Whispers From The Mirrorbyvelvetpie©
Janice stood in front of the mirror, staring at herself. She had turned twenty yesterday and her mother had bought her a new blouse and skirt. She turned around and around, smiling at her reflection. She looked beautiful. She looked healthy. She looked perfect.
"Still too fat."
She looked around, wondering where the voice had come from. A look into the mirror provided the answer. Her reflection stood staring at her, hands crossed across its chest and one foot tapping impatiently. Janice just glared back, her expression a mixture of incredulity and fear.
"What did you say?"
"You heard me. What, have you suddenly gone deaf?"
No, she hadn't gone deaf but Janice certainly thought that she was losing her mind. "No, I ... "
"You what? You know, Janice, you're turning into a disappointment."
"Yes. When I told you that you were too fat before, you reacted immediately. Now, you're just staring at me like you don't know me."
"But I'm not too fat."
"Yes, you are. Your thighs are huge. Can't you see the pucker of cellulite starting?"
Janice turned her back to the mirror and checked the backs of her thighs. Her skin was perfectly soft and smooth and they looked nice in the new skirt. "I don't know what you're talking about. My thighs look fine."
"No, they don't. They're chubby and bulgy. And look at your knees! Your kneecaps are just a dent in your fat legs."
Janice stared at her reflection, her mouth drying up. Her reflection was, of course, perfect. Not a hint of fat any where. "You're lying."
"I'm lying? I'm lying?" Her reflection was nearly apoplectic with rage. "I'm the only friend you have, remember? You don't want to piss me off, Janice. You piss me off and you'll be all alone, like you were before."
Janice shook her head, her body trembling. She stumbled backward and let her hand search her bed, looking for the book while her eyes remained locked to the mirror. Her reflection stared at her, teeth bared in an angry grimace. "You're not my friend. You never were."
"Of course I am, you stupid idiot. What the hell did they teach you at that hospital? I thought you were going to learn something important."
"I did. I learned that you aren't my friend."
"Who told you that? No, wait. Don't tell me. Dr. Barnard told you that, didn't she?" Janice nodded, still searching for the book. "Dr. Barnard knows everything, doesn't she?"
"She doesn't know everything but she is very knowledgeable."
"So is she your friend now?"
"Yes. She's my friend."
"She's not as good a friend as I am." The young woman in the mirror sat down on the edge of the bed. "She won't help you out like I have."
"Yes, she will."
"No, she won't. She won't be there 24/7. She won't tell you when your thighs are too fat and your stomach is hanging over your pants."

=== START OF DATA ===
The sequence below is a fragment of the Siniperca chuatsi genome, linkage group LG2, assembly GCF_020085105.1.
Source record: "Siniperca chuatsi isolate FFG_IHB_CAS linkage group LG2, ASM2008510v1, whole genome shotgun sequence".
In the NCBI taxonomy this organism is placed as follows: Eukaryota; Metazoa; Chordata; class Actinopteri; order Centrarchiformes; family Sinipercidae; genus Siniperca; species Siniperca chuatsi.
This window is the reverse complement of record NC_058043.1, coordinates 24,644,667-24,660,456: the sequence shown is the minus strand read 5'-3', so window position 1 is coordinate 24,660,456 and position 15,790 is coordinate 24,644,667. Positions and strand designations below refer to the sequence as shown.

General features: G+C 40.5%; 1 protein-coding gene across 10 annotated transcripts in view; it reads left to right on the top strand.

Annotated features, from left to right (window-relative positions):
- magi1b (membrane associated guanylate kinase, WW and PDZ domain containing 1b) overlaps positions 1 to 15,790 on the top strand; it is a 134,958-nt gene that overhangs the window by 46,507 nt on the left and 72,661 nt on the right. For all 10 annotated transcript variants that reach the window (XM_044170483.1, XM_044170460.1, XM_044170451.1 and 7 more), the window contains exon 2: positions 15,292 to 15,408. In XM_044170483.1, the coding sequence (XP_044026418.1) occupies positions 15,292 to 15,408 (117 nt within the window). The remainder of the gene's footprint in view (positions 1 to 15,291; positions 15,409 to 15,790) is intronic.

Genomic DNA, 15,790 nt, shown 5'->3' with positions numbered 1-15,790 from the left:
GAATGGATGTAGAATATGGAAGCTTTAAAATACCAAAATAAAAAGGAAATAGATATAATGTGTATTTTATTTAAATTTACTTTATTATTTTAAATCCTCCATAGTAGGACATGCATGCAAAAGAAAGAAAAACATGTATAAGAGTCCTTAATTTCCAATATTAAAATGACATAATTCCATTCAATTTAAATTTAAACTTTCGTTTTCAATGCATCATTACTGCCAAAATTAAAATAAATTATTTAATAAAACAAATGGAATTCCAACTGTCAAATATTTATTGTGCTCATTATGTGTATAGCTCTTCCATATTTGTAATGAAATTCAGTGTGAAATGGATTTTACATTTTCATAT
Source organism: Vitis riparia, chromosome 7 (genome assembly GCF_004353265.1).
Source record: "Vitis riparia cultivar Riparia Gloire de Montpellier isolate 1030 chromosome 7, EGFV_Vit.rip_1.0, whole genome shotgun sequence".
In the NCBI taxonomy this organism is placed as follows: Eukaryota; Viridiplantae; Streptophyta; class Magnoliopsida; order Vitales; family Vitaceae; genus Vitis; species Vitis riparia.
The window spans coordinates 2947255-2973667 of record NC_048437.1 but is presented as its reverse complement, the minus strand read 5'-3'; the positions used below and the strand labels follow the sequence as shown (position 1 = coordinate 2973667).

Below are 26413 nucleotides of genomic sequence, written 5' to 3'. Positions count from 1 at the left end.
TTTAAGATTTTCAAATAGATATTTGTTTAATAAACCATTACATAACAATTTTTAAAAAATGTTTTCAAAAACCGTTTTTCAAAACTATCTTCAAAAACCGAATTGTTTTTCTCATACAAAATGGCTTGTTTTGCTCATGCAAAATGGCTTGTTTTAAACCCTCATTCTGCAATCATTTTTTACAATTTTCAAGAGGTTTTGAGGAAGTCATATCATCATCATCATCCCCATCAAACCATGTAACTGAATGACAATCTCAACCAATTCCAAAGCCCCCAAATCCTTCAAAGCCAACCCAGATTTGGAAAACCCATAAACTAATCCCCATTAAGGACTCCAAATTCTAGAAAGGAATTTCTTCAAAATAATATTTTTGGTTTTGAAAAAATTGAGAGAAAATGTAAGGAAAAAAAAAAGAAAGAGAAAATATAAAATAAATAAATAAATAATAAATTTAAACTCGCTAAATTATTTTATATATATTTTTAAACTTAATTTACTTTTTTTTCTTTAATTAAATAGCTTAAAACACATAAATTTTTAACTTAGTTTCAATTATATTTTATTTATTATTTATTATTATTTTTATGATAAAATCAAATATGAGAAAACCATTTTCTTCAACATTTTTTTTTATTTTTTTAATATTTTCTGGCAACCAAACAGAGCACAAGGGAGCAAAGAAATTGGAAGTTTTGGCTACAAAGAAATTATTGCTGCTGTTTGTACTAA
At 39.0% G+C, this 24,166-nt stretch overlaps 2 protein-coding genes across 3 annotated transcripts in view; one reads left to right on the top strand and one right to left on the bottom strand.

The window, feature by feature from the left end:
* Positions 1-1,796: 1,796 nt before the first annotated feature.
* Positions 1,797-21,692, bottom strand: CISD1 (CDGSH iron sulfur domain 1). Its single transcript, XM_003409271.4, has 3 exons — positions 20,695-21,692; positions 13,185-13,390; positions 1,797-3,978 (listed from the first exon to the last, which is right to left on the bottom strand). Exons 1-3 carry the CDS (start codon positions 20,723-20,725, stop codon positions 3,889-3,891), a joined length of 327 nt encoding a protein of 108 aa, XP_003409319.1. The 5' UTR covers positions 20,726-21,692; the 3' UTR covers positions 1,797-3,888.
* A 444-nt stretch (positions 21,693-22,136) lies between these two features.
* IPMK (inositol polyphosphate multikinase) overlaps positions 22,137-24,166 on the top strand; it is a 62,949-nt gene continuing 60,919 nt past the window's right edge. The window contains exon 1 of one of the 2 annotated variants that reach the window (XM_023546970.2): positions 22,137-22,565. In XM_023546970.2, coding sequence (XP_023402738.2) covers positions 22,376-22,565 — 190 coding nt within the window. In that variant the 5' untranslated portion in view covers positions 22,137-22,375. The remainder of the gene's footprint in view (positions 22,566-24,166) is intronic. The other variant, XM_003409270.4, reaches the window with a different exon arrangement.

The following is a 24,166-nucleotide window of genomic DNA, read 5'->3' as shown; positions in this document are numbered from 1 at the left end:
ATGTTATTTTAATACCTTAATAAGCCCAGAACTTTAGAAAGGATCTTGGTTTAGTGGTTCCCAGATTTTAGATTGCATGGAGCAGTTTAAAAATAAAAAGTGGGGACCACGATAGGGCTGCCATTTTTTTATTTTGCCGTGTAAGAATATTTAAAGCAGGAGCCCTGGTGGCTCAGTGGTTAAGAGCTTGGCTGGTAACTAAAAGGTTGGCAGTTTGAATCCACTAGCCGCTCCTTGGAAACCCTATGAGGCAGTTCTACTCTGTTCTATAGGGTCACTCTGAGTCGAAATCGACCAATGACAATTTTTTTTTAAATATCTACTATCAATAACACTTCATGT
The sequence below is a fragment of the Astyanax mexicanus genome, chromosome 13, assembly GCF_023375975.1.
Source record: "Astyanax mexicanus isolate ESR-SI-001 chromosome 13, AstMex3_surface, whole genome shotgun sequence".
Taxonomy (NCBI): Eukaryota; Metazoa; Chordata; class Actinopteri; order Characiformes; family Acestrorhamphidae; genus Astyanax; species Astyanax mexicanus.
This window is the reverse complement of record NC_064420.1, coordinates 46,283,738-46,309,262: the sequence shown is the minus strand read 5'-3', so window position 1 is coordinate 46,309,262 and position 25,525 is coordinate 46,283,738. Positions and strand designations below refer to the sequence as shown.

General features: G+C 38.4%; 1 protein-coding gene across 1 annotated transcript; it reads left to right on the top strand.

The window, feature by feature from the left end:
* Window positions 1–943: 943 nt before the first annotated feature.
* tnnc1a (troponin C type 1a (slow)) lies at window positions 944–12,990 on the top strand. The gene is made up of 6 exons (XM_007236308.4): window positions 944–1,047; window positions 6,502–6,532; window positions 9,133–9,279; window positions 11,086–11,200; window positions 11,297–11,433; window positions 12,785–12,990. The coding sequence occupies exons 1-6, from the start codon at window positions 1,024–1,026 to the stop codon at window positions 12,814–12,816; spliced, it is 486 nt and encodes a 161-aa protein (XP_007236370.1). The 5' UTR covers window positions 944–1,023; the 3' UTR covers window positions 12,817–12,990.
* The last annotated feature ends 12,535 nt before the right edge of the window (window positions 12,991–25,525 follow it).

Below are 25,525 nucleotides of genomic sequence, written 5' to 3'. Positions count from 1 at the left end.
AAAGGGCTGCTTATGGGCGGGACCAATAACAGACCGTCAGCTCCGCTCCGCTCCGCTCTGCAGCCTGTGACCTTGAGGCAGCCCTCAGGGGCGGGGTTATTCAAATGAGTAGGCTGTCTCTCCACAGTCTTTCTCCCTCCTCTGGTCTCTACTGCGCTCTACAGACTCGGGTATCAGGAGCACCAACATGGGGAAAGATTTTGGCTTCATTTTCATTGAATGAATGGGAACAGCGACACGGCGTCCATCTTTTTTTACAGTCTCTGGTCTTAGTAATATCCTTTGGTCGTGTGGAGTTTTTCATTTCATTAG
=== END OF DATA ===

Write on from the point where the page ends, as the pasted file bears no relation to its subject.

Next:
"No, she won't, because I don't need her to."
"Yes, you do. You need someone to tell you what to do, Janice. That's the way it's always been, don't you remember?" The reflection smiled, leaning back against the headboard of the bed. "I used to help you pick out clothes, remember? And we used to dance to the Backstreet Boys while we looked at our bodies."
Janice kept searching for the book, listening to the words of her reflection. The friendship had started out as something nice, something she looked forward to every day when she came home from school, smarting at the memory of the names her fellow students had called her all day. Then, the reflection had offered her some advice. She was fat. Too fat. And so she'd started throwing up after dinner. It helped. The pounds melted away and her thighs got smaller.
"And didn't I help you when you got too fat? When your thighs were bumpy like orange skin and your arms were thick as hams?" The reflection paused. "Well, you're getting fat again. Just like before."
She felt the edge of the book and turned away from the mirror as she grabbed it, flipping the cover open. The first picture made her heart stop. The photo was of a relatively pretty girl, wearing a pair of panties and a t-shirt, both of which hung off of her emaciated body. Her dull hair hung limply over bony shoulders and her rib cage stuck out like a skin-covered cage. Her hips were hard-edged swords, her thighs and shins sticks and her knees knobs of bone. Beneath the picture, four words and a date were written. Me on admission day. August 24, 2005.
"What are you looking at?"
Janice turned the page and let the horrible pictures burn into her mind, pictures of how she had looked during her hospital confinement. She saw herself metamorphosize from an unhappy skeleton to a healthy young woman, happy with herself. She flipped to the last page, the day she'd been released and she looked great. This was the picture she turned to the mirror.
"I don't want to see any pictures of fat girls."
"I'm not fat." She firmly said, staring into the eyes of her reflection. "I look perfect. My thighs are beautiful, my arms are toned and my hair is bright and shiny, just like my eyes. There is nothing wrong with my weight. Nothing."
The reflection began to fade, the face livid with anger. "You're wrong, Janice. You're fat. You're a fat hog and you're going to need me again one day ... "
Amanda knocked at her daughter's door, pushing it open and smiling uncertainly at the young woman who was standing in front of the mirror. She didn't want to jump to conclusions but staring into the mirror was one of the behaviors that Janice practiced before she was hospitalized. "Janice, are you all right?"
Janice closed the book and read the heading on the cover: Janice Henry's Recovery Handbook. With a smile, she set it on her bedside table and turned her mother.
"Never been better, Mom."